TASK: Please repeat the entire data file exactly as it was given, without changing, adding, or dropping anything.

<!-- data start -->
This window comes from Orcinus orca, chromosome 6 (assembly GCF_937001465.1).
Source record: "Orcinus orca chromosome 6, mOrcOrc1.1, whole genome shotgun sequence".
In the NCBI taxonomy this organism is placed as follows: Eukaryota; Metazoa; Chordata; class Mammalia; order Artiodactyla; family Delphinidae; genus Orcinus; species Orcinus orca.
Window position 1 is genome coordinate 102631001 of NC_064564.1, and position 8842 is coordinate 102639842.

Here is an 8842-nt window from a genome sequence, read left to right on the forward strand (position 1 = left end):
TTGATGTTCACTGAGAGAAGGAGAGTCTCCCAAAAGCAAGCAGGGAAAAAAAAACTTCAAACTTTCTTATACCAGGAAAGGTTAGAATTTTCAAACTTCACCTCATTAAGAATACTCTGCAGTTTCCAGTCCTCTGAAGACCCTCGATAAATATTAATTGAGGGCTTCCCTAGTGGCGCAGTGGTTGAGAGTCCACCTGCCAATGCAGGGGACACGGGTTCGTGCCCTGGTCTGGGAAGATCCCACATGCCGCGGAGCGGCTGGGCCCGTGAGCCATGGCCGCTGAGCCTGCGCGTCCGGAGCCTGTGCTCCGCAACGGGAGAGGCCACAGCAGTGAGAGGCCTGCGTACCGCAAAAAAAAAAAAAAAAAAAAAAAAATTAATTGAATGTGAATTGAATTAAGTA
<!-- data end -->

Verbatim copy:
This window comes from Orcinus orca, chromosome 6 (assembly GCF_937001465.1).
Source record: "Orcinus orca chromosome 6, mOrcOrc1.1, whole genome shotgun sequence".
In the NCBI taxonomy this organism is placed as follows: Eukaryota; Metazoa; Chordata; class Mammalia; order Artiodactyla; family Delphinidae; genus Orcinus; species Orcinus orca.
Window position 1 is genome coordinate 102631001 of NC_064564.1, and position 8842 is coordinate 102639842.

Here is an 8842-nt window from a genome sequence, read left to right on the forward strand (position 1 = left end):
TTGATGTTCACTGAGAGAAGGAGAGTCTCCCAAAAGCAAGCAGGGAAAAAAAAACTTCAAACTTTCTTATACCAGGAAAGGTTAGAATTTTCAAACTTCACCTCATTAAGAATACTCTGCAGTTTCCAGTCCTCTGAAGACCCTCGATAAATATTAATTGAGGGCTTCCCTAGTGGCGCAGTGGTTGAGAGTCCACCTGCCAATGCAGGGGACACGGGTTCGTGCCCTGGTCTGGGAAGATCCCACATGCCGCGGAGCGGCTGGGCCCGTGAGCCATGGCCGCTGAGCCTGCGCGTCCGGAGCCTGTGCTCCGCAACGGGAGAGGCCACAGCAGTGAGAGGCCTGCGTACCGCAAAAAAAAAAAAAAAAAAAAAAAAATTAATTGAATGTGAATTGAATTAAGTA